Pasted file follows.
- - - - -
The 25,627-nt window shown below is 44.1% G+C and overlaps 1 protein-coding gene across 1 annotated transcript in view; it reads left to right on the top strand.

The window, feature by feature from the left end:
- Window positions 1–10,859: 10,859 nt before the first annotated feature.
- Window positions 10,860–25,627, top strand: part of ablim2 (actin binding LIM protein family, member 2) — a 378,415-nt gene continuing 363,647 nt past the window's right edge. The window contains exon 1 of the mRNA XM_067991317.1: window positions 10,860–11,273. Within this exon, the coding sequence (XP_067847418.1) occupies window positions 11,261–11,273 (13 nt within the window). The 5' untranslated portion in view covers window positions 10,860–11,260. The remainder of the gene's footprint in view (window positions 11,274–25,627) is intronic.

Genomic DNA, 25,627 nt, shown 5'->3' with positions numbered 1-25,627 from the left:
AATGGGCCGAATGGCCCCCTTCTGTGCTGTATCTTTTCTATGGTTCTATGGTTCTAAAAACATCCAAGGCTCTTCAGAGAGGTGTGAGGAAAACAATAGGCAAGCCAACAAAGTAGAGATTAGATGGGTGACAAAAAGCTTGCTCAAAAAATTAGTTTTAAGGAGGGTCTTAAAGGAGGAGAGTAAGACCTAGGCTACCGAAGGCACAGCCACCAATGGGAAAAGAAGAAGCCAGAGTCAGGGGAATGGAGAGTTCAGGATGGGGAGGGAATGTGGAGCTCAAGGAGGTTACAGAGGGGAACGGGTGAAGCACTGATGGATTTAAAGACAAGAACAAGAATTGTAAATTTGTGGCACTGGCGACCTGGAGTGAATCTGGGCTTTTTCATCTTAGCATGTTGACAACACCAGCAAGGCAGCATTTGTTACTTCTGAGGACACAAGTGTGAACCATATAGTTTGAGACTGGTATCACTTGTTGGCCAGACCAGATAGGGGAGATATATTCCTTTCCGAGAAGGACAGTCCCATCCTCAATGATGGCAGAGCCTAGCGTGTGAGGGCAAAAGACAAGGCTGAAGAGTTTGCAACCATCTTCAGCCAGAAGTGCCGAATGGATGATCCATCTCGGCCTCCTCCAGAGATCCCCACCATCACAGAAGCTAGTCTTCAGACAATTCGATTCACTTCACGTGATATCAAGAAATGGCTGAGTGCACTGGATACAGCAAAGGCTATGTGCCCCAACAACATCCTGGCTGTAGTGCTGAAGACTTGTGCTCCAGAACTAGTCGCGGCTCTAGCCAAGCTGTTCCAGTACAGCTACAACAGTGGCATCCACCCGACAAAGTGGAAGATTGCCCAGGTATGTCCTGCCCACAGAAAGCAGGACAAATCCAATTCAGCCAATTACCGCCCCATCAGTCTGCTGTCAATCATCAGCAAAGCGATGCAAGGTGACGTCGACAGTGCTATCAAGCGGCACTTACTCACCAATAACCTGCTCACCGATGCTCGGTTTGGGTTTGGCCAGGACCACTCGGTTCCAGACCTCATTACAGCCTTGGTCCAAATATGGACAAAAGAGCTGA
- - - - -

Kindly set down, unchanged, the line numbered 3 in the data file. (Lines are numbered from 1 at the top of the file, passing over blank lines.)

- Window positions 1–10,859: 10,859 nt before the first annotated feature.